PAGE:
President Obama on Tuesday released an election-year budget proposal that calls for $3.9 trillion in spending in fiscal 2015.
Deficit reduction takes a back seat in the budget to jobs initiatives Democrats hope will be popular with voters.
The central elements of the proposal are $56 billion in new stimulus spending above the discretionary budget cap in place for next year, $302 billion in infrastructure spending over four years and a series of tax breaks for lower-income workers.
Congressional Republicans are already pushing back on the proposed budget, saying it doesn’t do enough to address the country’s long-term deficit issues, and Rep. Paul Ryan went as far as to say the new proposal “isn’t a serious document, it’s a campaign brochure.”
18:19 // 6 months ago
The Senate on Wednesday approved legislation that prevents a government shutdown and allows the upper chamber to begin work on passing a budget.
In a 73-26 vote, the Senate approved a $984 billion continuing resolution that keeps the government funded through the end of the fiscal year on Sept. 30. The House is expected to approve the bill before adjourning on Thursday.
More than 20 Republicans and Sen. Jon Tester (D-Mont.) voted against the measure.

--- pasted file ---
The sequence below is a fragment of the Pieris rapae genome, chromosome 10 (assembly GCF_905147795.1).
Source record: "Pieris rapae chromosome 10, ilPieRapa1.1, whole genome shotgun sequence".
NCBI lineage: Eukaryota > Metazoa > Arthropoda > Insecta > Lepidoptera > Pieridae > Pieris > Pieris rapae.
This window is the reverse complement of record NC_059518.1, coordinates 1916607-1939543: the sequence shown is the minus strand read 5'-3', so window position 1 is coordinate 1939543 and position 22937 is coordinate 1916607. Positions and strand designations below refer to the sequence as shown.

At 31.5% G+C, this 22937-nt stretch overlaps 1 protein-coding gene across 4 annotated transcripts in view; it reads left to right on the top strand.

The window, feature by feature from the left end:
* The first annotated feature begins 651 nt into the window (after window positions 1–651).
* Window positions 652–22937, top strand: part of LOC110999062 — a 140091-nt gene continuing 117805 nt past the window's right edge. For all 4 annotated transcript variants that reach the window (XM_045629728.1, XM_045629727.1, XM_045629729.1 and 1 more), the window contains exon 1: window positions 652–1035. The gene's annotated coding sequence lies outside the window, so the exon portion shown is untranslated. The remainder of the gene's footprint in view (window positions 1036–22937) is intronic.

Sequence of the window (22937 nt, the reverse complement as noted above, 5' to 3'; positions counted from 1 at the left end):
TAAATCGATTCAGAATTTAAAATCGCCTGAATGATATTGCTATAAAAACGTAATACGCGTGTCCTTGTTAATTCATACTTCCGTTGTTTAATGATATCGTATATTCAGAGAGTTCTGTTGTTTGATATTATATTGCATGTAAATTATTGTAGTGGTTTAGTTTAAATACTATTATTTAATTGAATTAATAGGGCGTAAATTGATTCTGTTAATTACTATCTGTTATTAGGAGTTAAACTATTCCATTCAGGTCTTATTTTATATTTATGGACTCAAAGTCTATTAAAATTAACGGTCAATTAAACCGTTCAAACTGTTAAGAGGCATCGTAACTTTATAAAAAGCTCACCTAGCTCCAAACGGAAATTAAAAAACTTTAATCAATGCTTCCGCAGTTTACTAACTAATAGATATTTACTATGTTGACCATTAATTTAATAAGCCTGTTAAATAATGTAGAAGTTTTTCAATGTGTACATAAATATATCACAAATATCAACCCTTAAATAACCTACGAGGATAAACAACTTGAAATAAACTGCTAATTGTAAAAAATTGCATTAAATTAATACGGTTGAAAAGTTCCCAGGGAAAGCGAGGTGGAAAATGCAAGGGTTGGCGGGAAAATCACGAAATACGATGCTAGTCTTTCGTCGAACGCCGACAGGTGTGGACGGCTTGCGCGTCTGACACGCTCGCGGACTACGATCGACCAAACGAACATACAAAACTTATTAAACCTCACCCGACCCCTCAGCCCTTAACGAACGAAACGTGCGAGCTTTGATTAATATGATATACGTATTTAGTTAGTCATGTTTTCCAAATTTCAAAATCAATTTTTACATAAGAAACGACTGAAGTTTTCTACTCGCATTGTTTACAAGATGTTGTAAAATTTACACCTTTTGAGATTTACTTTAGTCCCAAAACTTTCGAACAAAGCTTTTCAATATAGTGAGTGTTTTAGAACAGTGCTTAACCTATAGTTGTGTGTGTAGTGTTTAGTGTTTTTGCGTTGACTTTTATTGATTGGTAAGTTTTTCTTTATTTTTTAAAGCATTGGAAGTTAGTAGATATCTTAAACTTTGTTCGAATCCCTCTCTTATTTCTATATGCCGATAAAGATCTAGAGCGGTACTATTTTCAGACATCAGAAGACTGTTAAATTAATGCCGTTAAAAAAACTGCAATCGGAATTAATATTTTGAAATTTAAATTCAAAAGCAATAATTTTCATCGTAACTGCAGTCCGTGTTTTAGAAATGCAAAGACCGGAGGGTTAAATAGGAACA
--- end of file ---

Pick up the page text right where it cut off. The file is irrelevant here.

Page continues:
We don’t know about you guys, but we’ll believe that Congress is ready to stop using potential government shutdowns as a negotiating chip every 4-6 weeks if/when it actually happens. That said, the thought of hearing about something other than the government spending bills for a few weeks is certainly a nice one.
21:10 // 1 year ago
President Barack Obama will meet with top congressional leaders on Friday to discuss the deep, automatic U.S. government spending cuts slated to go into effect that day, congressional and White House officials said on Wednesday.
Obama is set to meet with Republican Speaker of the House of Representatives John Boehner, Senate Republican leader Mitch McConnell, Democratic Senate Majority Leader Harry Reid and Nancy Pelosi, the House Democratic leader.
The meeting would be the first between the leaders this year, despite weeks of haggling over whether and how Washington could avoid the cuts known as the “sequester,” which the White House has warned will cause damage to U.S. economic growth.
Considering he has yet to meet with Congressional leaders this year, and scheduled a post-sequester meeting two days before the cuts are triggered, does this seem like a gamble by the President to lay blame for the sequestration at the feet of Republicans to anybody else?
14:18 // 1 year ago